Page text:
Flash the sword above the foe!
Ev’ry stroke disarms a foeman;
Ev’ry step we conq’ring go.

Or “Who’s on the Lord’s Side?“:

We wage no common war,
Cope with no common foe.
The enemy’s awake;
Who’s on the Lord’s side? Who?

In Primary, we were learning songs like “We Are Different“:

I know you, and you know me.
We are as diff’rent as the sun and the sea.
I know you, and you know me,
And that’s the way it is supposed to be.

And “A Special Gift is Kindness“:

A special gift is kindness.
Such happiness it brings;
When I am kind to others,
My heart sings.

And “I’m Thankful to Be Me“:

At night, when I’m alone in bed,
I close my eyes and see
The many things I’m thankful for
That God has given me.
I see my friends and teachers, too,
And others who love me.
These many blessings make me feel
So thankful to be me.

It makes for a bit of a rude awakening when you graduate from Primary and realize you’re not actually supposed to be different, and you have to start watching out for those flashing swords because they’re swinging for you.

Now, you might think what gay Mormons really like about the Children’s Songbook are the subtle affirmations hidden within the illustrations, like these:

The thing is, we can’t decide whether to love or hate those. They could be affirming, but they could also be veiled threats (“Keep the Commandments…or else.”). P.S. Jokes, y’all, I know they’re just drawings of little kids being good friends.

But really, the best part of the Children’s Songbook may be this gem of a song, “I’ll Walk With You“:

If you don’t walk as most people do,
Some people walk away from you,
But I won’t! I won’t!
If you don’t talk as most people do,
Some people talk and laugh at you,
But I won’t! I won’t!
I’ll walk with you. I’ll talk with you.
That’s how I’ll show my love for you.
Jesus walked away from none.
He gave his love to ev’ryone.
So I will! I will!
Jesus blessed all he could see,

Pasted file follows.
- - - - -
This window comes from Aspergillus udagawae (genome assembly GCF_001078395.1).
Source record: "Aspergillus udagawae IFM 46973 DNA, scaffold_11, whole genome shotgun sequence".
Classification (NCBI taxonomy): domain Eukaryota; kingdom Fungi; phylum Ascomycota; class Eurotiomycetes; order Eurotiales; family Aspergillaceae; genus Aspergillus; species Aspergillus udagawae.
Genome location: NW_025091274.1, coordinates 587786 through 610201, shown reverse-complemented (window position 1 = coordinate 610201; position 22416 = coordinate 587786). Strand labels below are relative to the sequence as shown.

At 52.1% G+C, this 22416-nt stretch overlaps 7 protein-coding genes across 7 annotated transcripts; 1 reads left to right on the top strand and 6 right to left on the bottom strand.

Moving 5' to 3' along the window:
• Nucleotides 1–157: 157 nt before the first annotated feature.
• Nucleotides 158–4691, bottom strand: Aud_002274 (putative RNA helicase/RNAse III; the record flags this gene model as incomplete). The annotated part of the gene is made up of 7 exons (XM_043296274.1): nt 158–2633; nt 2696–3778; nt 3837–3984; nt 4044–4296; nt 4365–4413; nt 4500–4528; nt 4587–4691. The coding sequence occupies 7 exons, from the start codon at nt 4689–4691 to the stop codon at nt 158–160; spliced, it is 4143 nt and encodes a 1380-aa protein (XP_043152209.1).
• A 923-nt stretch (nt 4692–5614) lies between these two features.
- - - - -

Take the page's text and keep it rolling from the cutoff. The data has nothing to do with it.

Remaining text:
Then turned and said, “Come, follow me.”
And I will! I will!
I will! I will!
I’ll walk with you. I’ll talk with you.
That’s how I’ll show my love for you.

If every child singing this song would hold onto its essential message and let it direct the rest of their life, we would be a better people. Hopefully, you have heard by now that this song was written by none other than the wonderful Carol Lynn Pearson. Which brings me to the thing that literally every gay Mormon loves…


Carol Lynn Pearson, the Prophetess

carol-lynn-pearsonMany of us are too young to remember when Carol Lynn published her groundbreaking book, Goodbye, I Love You, in which she wrote about her experiences with her gay husband Gerald. In fact, the book was published within a few months of the day I was born. Even though it’s been around for ages, I just discovered and read it for the first time two years ago, only to find out weeks later that my mom had had a copy of it on her bookshelf for almost my entire life. When I finished it, I bawled my eyes out. And I’m not the only one.

Throughout her lifetime, Carol Lynn has given a voice to many marginalized groups, and as gay Mormons we are particularly indebted to her for speaking out for us. In addition to Goodbye, I Love You, Carol Lynn has published at least two other books advocating for gay Mormons. Her book No More Goodbyes: Circling the Wagons Around Our Gay Loved Ones, which consists of collection of stories about gay Momons and their families, is perhaps one of the most powerful single volumes I have found for expressing the plight of people like me. It is obvious that she understands and she cares. Her recently published booklet, The Hero’s Journey of the Gay and Lesbian Mormon, frames our experience as a sort of mythic adventure.

At a time when many are looking for a bold prophet to call down the word of the Lord in our behalf, Carol Lynn is the prophetess who is declaring it already. We like her.


So, how did I do? Do you like these things? What else should be on the list? Let me know below. Much love to all!


One thought on “Stuff Gay Mormons Like

  1. I expected to disagree with all your list, because i really don’t fit the stereotype.. well aside from liking guys

    but i agree with a lot. THe 100 hour board was a life saver for me when it pointed me to a support group back in 2009 or so.

    i love the mormon song writers, and the childrens song book

    i’m not a huge adele fan.. but that’s ok.